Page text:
The port city of Rotterdam is worth a visit.  Most of the city was bombed out during World War 2, but has been completely rebuilt and is a joy to behold. To really appreciate the panoramic views of Rotterdam, ascend the iconic Euromast Tower and the beauty of this city and its surrounding landscapes will stun the senses. Visit the famous Food Market which has food from almost every European, Meditteranian, North African and Middle Eastern country to whet one’s appetite. A visit to Delft famous for its porcelaine blue pottery will not disappoint. Having visited the Wedgewood Pottery Plant in England a few years ago, and now having visited the Royal Delft Pottery workshop in Delft I surmised that beauty will always be in the eye of the beholder………

The fortified city of Maastricht with its beautiful old churches, ancient city walls and stunning merchant houses took centre stage on my visit to this city. Ambling through the cobblestone streets  is a delight. And, on the way to Rotterdam discover the spectacular straight line of nineteen working windmills or the “Kinderdijk”.These windmills built in 1740 are below sea level and were built to pump water out of reclaimed land. And Masstricht is the home town of the classical music virtuoso Andre Rieu   –  the genius who gives the classics a shade of pop, which has kindled a love of the classics in pop and rock music fans. He is their favourite son as I soon discovered in the short time I spent in this city.


Its treasured monuments, historic districts and prime location near the North Sea coastline makes The Hague one of the most extraordinary cities in Holland. Popularly known as “The Royal city by the sea”, The Hague is the residence of the Dutch royal family who have occupied it for the past four hundred years, and is also the seat of government. This entire area is set in a dreamworld fairy tale setting and a feast for the eyes to behold. It is a city easy to explore on foot and visitors who stay here for a few days will be amply rewarded with the numerous attractions the city offers   – museums, theatres, royal parks, restaurants galore, art museums, historical monuments…… short a cultural cornucopia to satisfy the most fastidious visitor.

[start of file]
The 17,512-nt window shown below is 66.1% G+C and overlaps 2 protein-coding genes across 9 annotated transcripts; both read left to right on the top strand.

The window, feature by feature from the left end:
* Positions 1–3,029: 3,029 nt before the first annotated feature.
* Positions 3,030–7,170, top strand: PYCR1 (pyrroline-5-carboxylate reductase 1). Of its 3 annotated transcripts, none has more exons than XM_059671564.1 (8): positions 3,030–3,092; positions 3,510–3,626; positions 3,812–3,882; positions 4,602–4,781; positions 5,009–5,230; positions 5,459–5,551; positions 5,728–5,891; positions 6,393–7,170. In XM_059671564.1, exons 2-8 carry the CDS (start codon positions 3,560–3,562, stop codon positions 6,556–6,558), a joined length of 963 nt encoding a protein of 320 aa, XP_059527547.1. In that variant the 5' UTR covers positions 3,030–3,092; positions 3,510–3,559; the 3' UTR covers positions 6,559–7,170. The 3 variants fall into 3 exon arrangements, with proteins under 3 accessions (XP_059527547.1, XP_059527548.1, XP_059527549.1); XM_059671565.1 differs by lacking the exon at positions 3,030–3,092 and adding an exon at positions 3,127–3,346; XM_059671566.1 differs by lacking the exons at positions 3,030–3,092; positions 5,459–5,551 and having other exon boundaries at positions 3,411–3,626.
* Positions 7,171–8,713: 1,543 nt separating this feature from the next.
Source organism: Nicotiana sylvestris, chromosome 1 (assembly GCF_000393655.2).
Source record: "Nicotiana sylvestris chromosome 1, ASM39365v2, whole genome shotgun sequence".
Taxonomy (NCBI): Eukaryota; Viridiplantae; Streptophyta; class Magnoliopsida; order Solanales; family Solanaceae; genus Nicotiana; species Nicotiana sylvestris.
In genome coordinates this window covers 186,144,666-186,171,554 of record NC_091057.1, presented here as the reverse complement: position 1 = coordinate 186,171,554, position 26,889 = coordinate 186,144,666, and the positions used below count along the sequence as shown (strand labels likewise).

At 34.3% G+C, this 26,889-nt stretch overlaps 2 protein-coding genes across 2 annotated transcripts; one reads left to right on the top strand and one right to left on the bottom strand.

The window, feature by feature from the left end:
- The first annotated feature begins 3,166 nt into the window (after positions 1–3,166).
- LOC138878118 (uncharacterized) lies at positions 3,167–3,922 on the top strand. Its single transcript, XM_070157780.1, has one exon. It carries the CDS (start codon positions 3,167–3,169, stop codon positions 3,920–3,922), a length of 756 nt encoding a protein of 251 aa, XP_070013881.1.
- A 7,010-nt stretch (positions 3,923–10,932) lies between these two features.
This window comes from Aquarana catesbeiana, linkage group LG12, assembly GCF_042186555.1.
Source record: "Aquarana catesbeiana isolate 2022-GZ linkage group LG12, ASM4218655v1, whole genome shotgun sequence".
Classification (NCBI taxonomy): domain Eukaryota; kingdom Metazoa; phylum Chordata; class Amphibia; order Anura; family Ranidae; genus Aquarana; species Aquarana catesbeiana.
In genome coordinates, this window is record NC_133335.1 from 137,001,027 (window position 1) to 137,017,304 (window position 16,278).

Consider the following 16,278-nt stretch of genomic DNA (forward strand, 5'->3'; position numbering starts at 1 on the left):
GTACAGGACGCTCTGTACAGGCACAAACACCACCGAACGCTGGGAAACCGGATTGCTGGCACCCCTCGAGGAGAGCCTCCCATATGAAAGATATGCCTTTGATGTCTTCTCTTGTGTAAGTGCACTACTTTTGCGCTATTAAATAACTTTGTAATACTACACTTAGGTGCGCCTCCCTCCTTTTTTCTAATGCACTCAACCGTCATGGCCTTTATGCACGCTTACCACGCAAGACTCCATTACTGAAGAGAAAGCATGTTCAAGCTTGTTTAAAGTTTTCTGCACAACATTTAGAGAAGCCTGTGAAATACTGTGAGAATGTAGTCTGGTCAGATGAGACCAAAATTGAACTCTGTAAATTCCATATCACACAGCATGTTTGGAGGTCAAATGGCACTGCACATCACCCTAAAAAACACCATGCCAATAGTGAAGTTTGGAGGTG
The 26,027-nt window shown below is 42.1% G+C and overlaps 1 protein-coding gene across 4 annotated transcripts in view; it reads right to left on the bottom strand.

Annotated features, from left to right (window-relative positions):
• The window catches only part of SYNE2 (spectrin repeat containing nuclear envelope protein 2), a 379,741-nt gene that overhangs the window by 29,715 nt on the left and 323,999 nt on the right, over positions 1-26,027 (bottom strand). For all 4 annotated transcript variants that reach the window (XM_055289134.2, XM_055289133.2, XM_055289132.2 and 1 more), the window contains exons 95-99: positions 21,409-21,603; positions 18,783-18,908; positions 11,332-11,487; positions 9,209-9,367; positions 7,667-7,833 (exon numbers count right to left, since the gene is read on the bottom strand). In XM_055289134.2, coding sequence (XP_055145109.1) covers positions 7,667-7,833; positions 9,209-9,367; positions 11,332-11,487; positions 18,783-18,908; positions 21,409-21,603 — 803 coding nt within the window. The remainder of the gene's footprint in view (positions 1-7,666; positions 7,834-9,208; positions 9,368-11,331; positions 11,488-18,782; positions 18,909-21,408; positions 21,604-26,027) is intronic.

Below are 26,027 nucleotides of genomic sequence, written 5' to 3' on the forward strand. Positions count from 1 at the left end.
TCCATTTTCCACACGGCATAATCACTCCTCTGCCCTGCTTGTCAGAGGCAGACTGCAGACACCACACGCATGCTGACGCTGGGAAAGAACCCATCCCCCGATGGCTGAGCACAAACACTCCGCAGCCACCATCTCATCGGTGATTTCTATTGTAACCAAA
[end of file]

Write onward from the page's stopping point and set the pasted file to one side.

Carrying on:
On the way to Rotterdam and Utretcht in the North, my Tour Director showed me the sign leading off the highway to the town of ‘Cuylenborg’. (The “Van” has been omitted because it simply means ‘OF’ in Dutch).   Alas for reasons explained earlier, a visit to this town was not possible and for now remains an elusive dream.  What I have highlighted is only a very brief thumbnail sketch of the myriad delights of this country which will always be a land of scenic landscapes dotted with windmills, centuries old picturesque villages , babbling brooks and green pastures, meandering canals, locals dressed in traditional costumes, Dutch specialities and picture postcard beauty. There are certain things in this world which one sees with one’s soul…….as Helen Keller, the American author and lecturer who lost her sight at the age of 18 once said, “The best and  most beautiful things in the world cannot be seen or even touched. They must be felt with the heart……” .Helen Keller was one of the most visually challenged and inspiring people, and the first deaf and blind person to earn a Bachelor of Arts degree .


Part two of this article  THE LAND OF MY FOREFATHERS  –  THE BENELUX BONANZA   –  will follow. It deals with my visit to two Benelux nations, Luxembourg and Belgium. It further confirmed to me that journeys have secret destinations of which the traveller is unaware……..

By Bernard VanCuylenburg